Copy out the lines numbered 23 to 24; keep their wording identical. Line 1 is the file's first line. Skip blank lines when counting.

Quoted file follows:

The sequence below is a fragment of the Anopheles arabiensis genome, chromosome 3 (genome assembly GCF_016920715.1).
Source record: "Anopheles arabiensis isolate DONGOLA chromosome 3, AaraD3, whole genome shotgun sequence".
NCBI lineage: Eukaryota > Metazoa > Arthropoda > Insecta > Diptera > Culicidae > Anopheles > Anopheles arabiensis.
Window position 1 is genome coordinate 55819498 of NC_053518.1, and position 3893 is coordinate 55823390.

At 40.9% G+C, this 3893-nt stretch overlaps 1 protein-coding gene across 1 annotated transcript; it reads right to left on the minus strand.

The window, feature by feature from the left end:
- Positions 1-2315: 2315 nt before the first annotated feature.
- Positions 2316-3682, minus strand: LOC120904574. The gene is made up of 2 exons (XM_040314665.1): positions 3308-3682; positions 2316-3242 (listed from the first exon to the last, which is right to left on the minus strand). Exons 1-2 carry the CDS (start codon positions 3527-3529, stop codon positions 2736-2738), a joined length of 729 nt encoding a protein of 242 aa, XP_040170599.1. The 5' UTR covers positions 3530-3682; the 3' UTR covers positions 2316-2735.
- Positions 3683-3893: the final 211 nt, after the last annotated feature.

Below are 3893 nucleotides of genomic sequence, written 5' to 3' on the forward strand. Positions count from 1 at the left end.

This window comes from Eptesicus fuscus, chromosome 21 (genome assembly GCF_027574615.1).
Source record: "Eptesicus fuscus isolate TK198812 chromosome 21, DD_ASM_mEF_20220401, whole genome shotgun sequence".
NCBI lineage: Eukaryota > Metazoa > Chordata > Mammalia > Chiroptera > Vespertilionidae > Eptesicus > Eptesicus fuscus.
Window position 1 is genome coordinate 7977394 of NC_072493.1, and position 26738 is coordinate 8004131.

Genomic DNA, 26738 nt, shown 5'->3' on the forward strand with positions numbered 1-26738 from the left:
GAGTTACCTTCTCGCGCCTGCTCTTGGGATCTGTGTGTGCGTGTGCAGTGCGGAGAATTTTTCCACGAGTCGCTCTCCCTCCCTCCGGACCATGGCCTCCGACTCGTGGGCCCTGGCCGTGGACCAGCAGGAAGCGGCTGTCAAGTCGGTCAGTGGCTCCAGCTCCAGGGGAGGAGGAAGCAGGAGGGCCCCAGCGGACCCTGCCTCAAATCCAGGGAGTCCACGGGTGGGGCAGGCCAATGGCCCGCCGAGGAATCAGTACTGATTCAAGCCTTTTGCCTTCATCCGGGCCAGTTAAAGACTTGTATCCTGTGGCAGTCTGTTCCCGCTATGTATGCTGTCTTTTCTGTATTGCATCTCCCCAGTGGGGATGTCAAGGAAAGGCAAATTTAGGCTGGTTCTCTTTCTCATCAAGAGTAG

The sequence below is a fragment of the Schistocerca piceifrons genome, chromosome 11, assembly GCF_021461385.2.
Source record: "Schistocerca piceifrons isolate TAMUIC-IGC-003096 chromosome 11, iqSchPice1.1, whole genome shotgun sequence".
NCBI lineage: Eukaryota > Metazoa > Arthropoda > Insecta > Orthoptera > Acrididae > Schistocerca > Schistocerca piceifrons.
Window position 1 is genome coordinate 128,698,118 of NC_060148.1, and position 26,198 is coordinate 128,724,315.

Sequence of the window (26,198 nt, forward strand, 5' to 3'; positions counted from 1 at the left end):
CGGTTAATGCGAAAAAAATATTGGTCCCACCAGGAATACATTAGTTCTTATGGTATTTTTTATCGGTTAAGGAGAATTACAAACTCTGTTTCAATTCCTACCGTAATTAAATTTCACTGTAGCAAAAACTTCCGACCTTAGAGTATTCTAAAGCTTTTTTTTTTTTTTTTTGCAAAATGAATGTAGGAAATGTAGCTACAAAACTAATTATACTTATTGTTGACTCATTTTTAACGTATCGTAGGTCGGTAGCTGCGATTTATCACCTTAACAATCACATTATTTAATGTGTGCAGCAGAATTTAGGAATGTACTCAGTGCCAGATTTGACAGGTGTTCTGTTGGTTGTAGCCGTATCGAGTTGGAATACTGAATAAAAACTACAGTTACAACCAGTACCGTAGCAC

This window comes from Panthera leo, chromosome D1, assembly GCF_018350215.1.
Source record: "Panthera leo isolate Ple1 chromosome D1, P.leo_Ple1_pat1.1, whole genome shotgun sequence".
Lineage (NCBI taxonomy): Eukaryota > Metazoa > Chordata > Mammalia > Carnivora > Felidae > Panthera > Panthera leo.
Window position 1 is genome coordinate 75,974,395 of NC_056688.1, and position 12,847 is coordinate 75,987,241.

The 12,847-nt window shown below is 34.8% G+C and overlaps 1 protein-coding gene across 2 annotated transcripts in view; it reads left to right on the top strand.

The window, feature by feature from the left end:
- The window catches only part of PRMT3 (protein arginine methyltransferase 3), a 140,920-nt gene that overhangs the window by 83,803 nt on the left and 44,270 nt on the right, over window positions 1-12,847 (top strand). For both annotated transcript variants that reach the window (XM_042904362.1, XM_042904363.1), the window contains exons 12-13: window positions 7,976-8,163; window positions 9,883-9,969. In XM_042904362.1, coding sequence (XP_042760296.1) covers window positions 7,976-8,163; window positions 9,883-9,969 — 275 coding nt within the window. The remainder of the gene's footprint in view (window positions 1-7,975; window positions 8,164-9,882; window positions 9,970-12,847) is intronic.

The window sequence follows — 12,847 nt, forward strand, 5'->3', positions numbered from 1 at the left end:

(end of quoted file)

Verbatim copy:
This window comes from Panthera leo, chromosome D1, assembly GCF_018350215.1.
Source record: "Panthera leo isolate Ple1 chromosome D1, P.leo_Ple1_pat1.1, whole genome shotgun sequence".